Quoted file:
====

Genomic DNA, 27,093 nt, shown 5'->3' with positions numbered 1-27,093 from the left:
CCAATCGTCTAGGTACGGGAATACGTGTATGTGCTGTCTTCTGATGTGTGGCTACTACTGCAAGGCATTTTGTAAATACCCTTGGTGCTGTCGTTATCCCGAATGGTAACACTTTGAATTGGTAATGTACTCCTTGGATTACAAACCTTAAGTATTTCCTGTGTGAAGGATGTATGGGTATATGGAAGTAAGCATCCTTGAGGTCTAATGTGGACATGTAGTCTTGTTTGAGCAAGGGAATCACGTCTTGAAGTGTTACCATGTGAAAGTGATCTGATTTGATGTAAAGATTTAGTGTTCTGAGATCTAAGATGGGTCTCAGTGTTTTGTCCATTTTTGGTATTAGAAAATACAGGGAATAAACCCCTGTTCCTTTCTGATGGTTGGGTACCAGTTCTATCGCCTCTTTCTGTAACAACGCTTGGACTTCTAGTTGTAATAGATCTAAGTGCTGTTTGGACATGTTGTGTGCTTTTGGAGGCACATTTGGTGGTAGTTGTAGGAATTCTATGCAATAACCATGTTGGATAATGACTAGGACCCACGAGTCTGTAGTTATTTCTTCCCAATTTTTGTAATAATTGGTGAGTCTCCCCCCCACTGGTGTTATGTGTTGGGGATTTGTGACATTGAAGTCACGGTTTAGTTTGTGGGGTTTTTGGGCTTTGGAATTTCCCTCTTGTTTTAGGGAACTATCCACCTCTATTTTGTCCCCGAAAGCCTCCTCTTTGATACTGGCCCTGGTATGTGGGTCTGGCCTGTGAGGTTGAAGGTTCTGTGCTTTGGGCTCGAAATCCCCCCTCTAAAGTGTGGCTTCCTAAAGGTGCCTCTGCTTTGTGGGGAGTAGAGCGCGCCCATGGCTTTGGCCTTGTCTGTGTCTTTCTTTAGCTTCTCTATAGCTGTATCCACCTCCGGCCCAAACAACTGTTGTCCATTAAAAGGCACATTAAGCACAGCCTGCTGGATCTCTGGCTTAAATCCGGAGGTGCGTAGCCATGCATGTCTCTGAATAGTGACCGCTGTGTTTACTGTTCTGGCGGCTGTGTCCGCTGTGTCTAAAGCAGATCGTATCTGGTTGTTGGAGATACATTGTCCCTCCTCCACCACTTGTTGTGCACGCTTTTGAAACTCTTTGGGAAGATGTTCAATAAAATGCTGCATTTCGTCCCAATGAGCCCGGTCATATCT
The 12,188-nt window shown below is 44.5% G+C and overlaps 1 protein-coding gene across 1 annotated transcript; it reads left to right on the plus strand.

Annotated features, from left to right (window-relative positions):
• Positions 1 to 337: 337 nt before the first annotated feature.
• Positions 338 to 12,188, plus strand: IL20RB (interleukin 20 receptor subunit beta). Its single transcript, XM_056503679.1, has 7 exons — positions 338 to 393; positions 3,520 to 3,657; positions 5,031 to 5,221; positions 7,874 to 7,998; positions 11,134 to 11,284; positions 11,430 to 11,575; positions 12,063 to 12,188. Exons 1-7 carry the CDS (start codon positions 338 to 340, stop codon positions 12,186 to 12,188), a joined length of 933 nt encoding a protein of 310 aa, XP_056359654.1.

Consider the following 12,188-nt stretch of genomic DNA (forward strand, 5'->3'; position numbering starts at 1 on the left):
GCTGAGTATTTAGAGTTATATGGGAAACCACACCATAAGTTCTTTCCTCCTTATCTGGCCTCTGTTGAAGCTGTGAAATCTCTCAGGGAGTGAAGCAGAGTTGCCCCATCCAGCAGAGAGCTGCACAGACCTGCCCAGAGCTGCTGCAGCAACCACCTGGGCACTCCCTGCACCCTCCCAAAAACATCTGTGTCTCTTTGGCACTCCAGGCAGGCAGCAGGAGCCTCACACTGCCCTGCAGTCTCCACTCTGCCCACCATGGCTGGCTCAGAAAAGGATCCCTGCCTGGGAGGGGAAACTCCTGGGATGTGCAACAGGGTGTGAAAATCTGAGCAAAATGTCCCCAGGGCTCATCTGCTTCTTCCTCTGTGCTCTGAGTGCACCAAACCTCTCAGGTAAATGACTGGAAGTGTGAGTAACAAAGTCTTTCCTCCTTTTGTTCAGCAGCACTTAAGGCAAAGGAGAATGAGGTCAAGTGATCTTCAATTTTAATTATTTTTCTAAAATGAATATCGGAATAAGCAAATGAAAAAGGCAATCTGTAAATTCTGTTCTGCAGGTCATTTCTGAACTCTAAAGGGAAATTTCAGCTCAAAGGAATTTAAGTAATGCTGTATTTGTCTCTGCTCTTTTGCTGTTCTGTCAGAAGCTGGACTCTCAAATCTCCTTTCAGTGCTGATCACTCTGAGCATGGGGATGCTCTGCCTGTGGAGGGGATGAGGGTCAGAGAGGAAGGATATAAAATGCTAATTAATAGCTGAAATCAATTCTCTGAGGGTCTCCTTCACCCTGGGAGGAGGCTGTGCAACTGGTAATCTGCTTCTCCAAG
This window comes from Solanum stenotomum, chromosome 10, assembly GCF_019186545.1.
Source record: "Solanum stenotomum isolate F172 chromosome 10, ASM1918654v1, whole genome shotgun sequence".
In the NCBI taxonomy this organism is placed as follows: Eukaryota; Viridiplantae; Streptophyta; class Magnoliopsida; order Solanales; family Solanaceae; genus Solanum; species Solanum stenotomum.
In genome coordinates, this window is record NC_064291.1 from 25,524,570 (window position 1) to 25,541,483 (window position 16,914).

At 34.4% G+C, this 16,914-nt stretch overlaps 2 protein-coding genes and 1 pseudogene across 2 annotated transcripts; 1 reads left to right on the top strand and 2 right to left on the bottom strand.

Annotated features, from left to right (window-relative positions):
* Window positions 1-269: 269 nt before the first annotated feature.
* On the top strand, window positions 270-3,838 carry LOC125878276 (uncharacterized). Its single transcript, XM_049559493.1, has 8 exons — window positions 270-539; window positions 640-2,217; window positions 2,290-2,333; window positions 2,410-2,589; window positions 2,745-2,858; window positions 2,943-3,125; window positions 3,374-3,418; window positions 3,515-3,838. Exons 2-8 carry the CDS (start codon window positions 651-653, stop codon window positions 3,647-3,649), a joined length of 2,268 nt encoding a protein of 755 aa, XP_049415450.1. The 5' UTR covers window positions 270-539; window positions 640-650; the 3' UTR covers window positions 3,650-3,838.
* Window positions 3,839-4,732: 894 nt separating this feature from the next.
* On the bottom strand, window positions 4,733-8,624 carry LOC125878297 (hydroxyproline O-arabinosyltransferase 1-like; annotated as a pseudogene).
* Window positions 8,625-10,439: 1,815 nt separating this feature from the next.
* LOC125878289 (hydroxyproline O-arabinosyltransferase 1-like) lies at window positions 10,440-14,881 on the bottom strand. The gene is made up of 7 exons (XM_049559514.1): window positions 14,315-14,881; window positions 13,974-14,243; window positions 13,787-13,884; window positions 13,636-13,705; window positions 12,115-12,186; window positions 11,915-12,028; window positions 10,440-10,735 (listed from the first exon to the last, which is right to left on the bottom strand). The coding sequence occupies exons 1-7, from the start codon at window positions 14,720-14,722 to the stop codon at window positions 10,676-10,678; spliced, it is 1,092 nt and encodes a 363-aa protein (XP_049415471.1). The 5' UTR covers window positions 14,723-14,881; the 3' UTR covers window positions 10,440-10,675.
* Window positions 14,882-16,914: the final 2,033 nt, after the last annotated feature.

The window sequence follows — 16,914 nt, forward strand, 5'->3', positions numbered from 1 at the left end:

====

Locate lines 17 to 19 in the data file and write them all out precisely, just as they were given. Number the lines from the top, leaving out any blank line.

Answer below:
* Window positions 3,839-4,732: 894 nt separating this feature from the next.
* On the bottom strand, window positions 4,733-8,624 carry LOC125878297 (hydroxyproline O-arabinosyltransferase 1-like; annotated as a pseudogene).
* Window positions 8,625-10,439: 1,815 nt separating this feature from the next.